In marine construction environments, steel sheet pilings are exposed to a host of natural influences that can impact their useful service lives.
Corrosion represents one inevitable factor which engineers and marine contractors must consider when designing, installing, or working around these structural sections.
Because damage stemming from corroded steel can be significant, an understanding of corrosion factors, zones, and preventive measures is paramount to sustaining a piling's long-term life.
Moisture and oxygen represent the two main factors that cause corrosion, with the presence of moisture increasing the electrical conductivity of the environment in contact with the metal surface.
A consortium of other sub-factors influence the type and rate of corrosion, including:
Chlorides: This is the principal reason for more aggressive attacks on steel and other metals in seawater, as chlorides escalate electrical conductivity and corrosion currents.
pH Value: This is the degree of the acidity of alkalinity in seawater, which typically ranges from 7.2 to 8.2.
Salinity: In the open sea, water has a salt content of about 3.5 percent. In unpolluted harbors and other seacoast areas, dilution with freshwater run-off occurs, yet the proportion of salts relative to each other remains the same.
Pollution: In harbors, pollution can include domestic sewage, complex industrial water, oil well brines, and spilled oil. When pollution destroys oxygen-dependent fouling organisms, corrosion rates can be unfavorably altered through permitting the survival of anaerobic bacteria. Contaminants that introduce sulphides or reduce pH at the sites of piles can elevate the corrosion rate of steel.
Wind: Gusts can alter wave action and carry salt-laden mist, with the residue of dried salt attracting moisture and continuing corrosion.
Rain: When retained in crevices, rain can stimulate corrosion by maintaining damp conditions.
How aggressive a marine environment is will determine the extent of protections required, with all portions of a structure shielded in areas where the rate of corrosion is high.
Encasement of steel pilings in concrete is a common way to provide protection for both faces of sheet piling in the area extending from grade down to the average low water level, providing defense for the atmospheric, splash, and tidal zones. Encasement also provides a smooth face for the working zone of the bulkhead.
Protective coatings are routinely utilized and applied by brush, roller, or spray, with brushings of prime coats onto the steel achieving surface penetration. Protective coatings can be specified for one side, both sides, or selected parts of the pile, with the interior of the interlocks remaining uncoated.
When attempting to reduce the amount of current required for protection or to shield portions of the pile not covered in the splash and atmospheric areas, coatings can be used in conjunction with cathodic protection.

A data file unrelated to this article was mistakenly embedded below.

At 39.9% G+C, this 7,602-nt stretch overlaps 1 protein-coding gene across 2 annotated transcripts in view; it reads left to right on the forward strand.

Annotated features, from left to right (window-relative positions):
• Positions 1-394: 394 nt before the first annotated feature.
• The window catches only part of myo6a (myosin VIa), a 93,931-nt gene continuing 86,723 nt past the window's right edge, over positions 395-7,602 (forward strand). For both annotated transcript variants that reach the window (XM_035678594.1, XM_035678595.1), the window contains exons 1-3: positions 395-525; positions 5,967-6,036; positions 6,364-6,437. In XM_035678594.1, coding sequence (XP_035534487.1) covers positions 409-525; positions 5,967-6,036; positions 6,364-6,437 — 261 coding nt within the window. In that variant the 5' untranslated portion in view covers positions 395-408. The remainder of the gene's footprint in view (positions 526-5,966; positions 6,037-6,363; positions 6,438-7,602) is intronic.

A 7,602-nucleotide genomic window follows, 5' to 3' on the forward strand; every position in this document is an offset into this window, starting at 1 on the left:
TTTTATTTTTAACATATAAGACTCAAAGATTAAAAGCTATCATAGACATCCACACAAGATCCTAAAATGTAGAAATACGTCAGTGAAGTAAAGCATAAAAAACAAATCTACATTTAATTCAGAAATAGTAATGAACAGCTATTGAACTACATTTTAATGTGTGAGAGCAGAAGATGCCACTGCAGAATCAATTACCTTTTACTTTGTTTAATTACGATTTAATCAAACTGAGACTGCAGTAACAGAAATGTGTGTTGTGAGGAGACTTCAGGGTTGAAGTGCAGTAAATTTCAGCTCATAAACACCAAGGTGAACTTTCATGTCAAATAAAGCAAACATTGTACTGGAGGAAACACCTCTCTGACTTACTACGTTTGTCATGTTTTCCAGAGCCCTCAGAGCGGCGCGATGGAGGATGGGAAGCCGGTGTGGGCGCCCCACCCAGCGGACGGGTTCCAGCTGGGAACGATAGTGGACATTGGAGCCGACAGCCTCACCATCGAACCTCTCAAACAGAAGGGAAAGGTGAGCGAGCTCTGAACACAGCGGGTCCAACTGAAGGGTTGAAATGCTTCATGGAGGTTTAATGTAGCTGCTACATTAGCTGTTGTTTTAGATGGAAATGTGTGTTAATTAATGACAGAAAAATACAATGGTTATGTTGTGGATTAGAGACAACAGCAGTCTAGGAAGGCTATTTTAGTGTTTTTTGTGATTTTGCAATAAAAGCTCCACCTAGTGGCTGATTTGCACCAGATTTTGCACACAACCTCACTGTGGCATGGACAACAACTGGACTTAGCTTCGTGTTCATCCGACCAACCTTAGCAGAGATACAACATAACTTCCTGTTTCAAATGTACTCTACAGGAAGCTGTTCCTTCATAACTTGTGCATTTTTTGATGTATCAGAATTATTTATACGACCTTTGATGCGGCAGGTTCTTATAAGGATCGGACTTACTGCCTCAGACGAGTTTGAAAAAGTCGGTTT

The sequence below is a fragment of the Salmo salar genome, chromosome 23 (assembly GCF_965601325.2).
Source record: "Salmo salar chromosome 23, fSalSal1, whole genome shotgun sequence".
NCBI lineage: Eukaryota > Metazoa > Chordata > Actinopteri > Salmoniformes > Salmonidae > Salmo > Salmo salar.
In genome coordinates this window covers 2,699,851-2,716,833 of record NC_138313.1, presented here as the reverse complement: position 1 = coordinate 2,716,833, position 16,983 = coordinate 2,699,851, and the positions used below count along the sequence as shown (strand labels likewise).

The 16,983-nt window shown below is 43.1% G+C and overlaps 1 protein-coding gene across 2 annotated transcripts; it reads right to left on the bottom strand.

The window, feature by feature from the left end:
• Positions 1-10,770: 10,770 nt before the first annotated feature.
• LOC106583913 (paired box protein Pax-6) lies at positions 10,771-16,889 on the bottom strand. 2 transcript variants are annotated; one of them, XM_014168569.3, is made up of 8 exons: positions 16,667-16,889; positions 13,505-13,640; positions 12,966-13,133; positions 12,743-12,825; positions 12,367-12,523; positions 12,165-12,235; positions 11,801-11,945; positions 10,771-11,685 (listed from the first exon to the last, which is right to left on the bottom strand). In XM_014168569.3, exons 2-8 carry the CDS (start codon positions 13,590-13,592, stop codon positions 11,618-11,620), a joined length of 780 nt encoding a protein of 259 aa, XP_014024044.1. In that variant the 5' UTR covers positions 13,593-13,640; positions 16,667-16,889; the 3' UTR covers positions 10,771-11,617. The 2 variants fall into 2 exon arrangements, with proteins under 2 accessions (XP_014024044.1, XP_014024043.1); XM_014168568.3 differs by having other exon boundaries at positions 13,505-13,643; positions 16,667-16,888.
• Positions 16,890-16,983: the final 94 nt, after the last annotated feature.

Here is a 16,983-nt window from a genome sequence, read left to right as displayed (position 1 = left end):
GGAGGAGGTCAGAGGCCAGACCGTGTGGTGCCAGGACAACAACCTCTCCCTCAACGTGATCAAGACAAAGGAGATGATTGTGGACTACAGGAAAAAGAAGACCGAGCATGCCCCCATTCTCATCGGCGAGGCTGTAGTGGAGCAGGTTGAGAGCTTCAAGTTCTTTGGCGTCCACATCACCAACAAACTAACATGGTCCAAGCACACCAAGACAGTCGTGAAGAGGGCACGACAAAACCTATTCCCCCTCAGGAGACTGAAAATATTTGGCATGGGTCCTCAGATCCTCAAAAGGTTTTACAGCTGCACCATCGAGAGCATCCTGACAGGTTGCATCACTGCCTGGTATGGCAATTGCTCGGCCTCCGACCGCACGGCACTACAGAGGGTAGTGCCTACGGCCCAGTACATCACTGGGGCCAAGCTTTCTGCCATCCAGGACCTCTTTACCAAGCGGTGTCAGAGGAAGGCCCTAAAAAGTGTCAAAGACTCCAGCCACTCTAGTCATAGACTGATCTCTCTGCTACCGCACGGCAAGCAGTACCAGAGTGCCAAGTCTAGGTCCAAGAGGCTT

Most steel located in hostile environments is protected with non-metallic coating, with many organic and synthetic coatings and systems available. Non-metallic coatings are known for being cheaper on a first cost basis than metallic coatings, and more reliable than cathodic protection.
Galvanizing: Accomplished by hot-dipping the item in a tank of molten zinc, galvanizing has not factored into the protection of most sheet piling in the U.S. due to costs; however, galvanized steel has performed fine in corrosion tests.
Flame Spraying: This is an old procedure where metal wire is fed into a hand gun, melted, and then blown by compressed air onto the surface to be protected. The molten particles alloy to the surface layers of the steel to form a tight bond.
Aluminum flame-sprayed coatings with film thicknesses of 3 mils and 6 mils, unsealed, provide complete protection in seawater and severe marine environments, with thin coat films offering better guarding than thick films.
Zinc flame-sprayed coatings with film thicknesses of 12 mils and higher, both unsealed and sealed, allow for complete protection in seawater.
This type of guard involves the use of the galvanic series, which determines the nobility of metals when submerged, to prevent corrosion of the sheet pile wall. Utilized only in the fully immersed zone, cathodic protection can be difficult to maintain over an extended time. When implementing this type of protection, all piles must be bonded together to insure electrical continuity.
Sacrificial Metal Protection Method
Considered uneconomical and less effective than coatings and cathodic methods, sacrificial metal protection allows for extra material to be designed into the sheeting.
Adding certain alloys to carbon steel can enhance its performance in some marine environments; however, the application of weathering steels to sheet piling projects has not been practical because of its limited benefits in relation to cost.
This article comes from pilebuck edit released